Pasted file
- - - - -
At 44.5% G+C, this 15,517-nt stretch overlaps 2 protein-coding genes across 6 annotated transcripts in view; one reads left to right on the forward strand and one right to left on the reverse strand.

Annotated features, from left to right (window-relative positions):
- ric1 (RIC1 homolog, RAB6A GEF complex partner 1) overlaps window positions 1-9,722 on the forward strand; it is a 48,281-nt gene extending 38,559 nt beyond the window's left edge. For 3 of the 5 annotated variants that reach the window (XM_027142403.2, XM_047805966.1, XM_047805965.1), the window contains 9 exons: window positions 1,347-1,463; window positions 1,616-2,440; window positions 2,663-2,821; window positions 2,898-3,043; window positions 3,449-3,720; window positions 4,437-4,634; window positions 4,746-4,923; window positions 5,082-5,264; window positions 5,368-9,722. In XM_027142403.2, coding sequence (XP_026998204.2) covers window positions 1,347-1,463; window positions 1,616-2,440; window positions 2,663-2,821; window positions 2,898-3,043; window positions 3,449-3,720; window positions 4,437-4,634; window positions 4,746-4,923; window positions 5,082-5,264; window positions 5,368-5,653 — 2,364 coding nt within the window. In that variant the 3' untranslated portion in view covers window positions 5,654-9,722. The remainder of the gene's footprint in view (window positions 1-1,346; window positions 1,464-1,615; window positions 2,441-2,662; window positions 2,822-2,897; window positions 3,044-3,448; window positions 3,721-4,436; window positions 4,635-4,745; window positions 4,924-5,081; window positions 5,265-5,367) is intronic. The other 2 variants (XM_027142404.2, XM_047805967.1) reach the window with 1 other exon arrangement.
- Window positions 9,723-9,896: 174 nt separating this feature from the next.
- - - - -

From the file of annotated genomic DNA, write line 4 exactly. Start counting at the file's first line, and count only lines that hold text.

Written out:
- Window positions 9,723-9,896: 174 nt separating this feature from the next.